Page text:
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Gainesville A's feel pinch, won't play this summer
Ivey-Watson Field will be empty most of the summer because the Gainesville A’s will not be playing this year. - photo by Tom Reed

As a young baseball player, Jimmy Lawler used to spend his summers on the old field at Gainesville High as a member of the Post 7 American Legion baseball team.

It is there that he played alongside several of the best players in the area, formed lifelong friendships and, as he put it, “had the best time of my life playing baseball.”

While Post 7 hasn’t fielded a team in years and Gainesville’s other American Legion team, the Reds, folded a few years ago, high school players used to be able to share in that experience when playing on the Gainesville A’s. But not anymore.

Citing a lack of time and money, former coach and recent college graduate, Clay Haynes decided to step down and was unable to find a coaching replacement.

“It’s something I loved doing, but at this point in my life, I have other things I need to take care of,” Haynes said. “I had people set up looking to take over, but no one was able to put in the time, effort and money to run a team.”

Former general manager Mike Casper said that the decision to halt the team’s 11-year history was not easy.

“I have 11 years vested, so it’s a little disappointing,” said Casper, who helped start the team in 1998 when it was affiliated with Oakwood Post 308. “I knew Clay’s situation last year would mean he couldn’t pursue it anymore and I thought a couple of assistants would take over, but they didn’t.

“I didn’t find out there wasn’t a coach until a month ago, and by that time it was too late,” he added. “It was one of those things that fell through the crack.

With the Gainesville A’s not playing baseball this summer, some of the area’s top talent have to look elsewhere to hone their skills.

“We like for our better players to go off and get the best competition they could get, and the A’s were an option,” said Lawler, the coach of the Flowery Branch Falcons who had several of his players play on the A’s in the past.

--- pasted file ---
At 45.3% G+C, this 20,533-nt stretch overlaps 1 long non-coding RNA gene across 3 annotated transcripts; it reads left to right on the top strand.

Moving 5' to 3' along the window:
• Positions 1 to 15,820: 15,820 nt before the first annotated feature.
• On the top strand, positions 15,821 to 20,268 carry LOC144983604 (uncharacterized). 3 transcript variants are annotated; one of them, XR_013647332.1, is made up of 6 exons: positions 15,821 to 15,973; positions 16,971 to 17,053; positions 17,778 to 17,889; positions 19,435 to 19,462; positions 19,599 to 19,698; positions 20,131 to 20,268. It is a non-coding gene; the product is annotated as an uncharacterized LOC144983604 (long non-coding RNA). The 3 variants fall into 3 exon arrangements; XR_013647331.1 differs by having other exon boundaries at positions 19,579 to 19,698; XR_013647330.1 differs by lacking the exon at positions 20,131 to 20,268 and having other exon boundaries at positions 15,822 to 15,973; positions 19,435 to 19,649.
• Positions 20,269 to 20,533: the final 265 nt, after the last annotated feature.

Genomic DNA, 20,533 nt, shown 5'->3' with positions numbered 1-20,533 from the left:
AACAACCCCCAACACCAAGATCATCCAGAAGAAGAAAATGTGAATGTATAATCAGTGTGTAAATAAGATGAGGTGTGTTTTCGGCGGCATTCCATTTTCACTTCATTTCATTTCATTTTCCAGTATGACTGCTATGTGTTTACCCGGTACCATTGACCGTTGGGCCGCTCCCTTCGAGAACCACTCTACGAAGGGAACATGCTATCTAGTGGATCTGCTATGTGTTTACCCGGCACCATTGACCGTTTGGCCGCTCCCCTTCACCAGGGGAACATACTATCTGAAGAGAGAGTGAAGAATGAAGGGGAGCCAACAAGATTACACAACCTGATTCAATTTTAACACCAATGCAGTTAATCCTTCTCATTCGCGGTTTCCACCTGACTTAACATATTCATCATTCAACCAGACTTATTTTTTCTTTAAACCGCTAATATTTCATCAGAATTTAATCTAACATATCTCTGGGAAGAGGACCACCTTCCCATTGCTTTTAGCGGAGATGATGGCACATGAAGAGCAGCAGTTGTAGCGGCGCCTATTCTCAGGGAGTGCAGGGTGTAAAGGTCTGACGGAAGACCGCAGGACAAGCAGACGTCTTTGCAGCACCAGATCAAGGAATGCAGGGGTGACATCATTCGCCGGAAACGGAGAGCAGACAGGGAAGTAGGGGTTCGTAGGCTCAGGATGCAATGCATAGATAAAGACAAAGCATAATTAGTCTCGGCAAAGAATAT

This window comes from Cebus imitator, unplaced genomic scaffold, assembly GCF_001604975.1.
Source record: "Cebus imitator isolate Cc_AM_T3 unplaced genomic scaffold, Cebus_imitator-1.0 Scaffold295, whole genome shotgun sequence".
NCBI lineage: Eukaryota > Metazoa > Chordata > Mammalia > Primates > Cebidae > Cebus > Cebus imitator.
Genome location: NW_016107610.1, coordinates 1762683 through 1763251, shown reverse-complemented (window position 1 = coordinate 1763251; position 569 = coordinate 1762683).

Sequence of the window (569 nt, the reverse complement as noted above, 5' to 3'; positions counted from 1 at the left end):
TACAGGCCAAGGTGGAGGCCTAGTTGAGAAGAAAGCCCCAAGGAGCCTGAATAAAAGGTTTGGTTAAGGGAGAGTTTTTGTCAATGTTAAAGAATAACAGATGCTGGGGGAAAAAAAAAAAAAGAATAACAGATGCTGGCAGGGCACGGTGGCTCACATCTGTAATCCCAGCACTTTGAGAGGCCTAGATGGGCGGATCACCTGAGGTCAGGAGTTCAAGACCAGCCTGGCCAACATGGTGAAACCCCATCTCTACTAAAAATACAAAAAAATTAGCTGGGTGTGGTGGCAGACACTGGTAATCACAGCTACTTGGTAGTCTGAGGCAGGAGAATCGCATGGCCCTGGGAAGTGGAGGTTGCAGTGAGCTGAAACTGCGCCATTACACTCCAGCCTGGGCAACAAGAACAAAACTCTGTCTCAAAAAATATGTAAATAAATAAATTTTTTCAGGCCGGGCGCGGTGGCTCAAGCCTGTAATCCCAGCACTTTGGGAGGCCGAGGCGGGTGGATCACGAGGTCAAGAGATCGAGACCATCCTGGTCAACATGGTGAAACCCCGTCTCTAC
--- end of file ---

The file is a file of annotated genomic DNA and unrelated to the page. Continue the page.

“I felt like it was a positive thing because they were better because of that,” he added.

Several of the game’s best players were helped in their progression toward a successful career, as Hall of Famers Johnny Bench, Stan Musial and Frank Robinson, as well as current stars Albert Pujols, Justin Verlander and Chipper Jones all played American Legion.

Although there are several —Blairsville, Cumming and Alpharetta — local American Legion posts that still have teams, Lawler and several other area coaches have recommended their players head to Winder and play with Team Elite.

“They’ve gotten a lot of our guys because they didn’t have any place to play,” said Lawler, who found out two weeks ago that the Gainesville A’s wouldn’t field a team.

One of those guys is shortstop Logan Conley, whose playing with Team Elite’s U-17 grey team.

“It would have definitely been more convenient if there was a team out here,” Conley said. “But I wanted to get my name out so I have a better chance of getting recruited.”

Receiving a scholarship offer isn’t a guarantee when playing summer baseball, but improving your game is.

“You’ve got to prove yourself,” Conley said. “You have to show what you got everyday. It’s a whole different environment (than playing on the school team in the summer).”

Every high school fields a summer baseball team and competes in several tournaments, but the level of competition isn’t as great as in travel ball, including American Legion.

“I thought American Legion always had better competition,” Lawler said. “I had a great experience playing on those teams and I always had great coaching.”

Players certainly have other avenues in regards to summer baseball — aside from Team Elite, some players compete in the exclusive East Cobb league and some play on All-Star teams — but those leagues can be costly even compared to the $600-650 fee players had to pay to don an A’s jersey.

The cost of playing in another league raises once you factor in traveling costs, which makes having a local travel team so appealing.

“Someone needs to pick it up,” Lawler said. “It’s a shame because there’s so much baseball talent and history around here that there should be an American Legion team.”

While he admitted he knows of “nothing in the works,” Casper said that an American Legion team, or something like it, may return to Gainesville.

“I hope somebody would take the mantle and hopefully get things going for next year,” Casper said.

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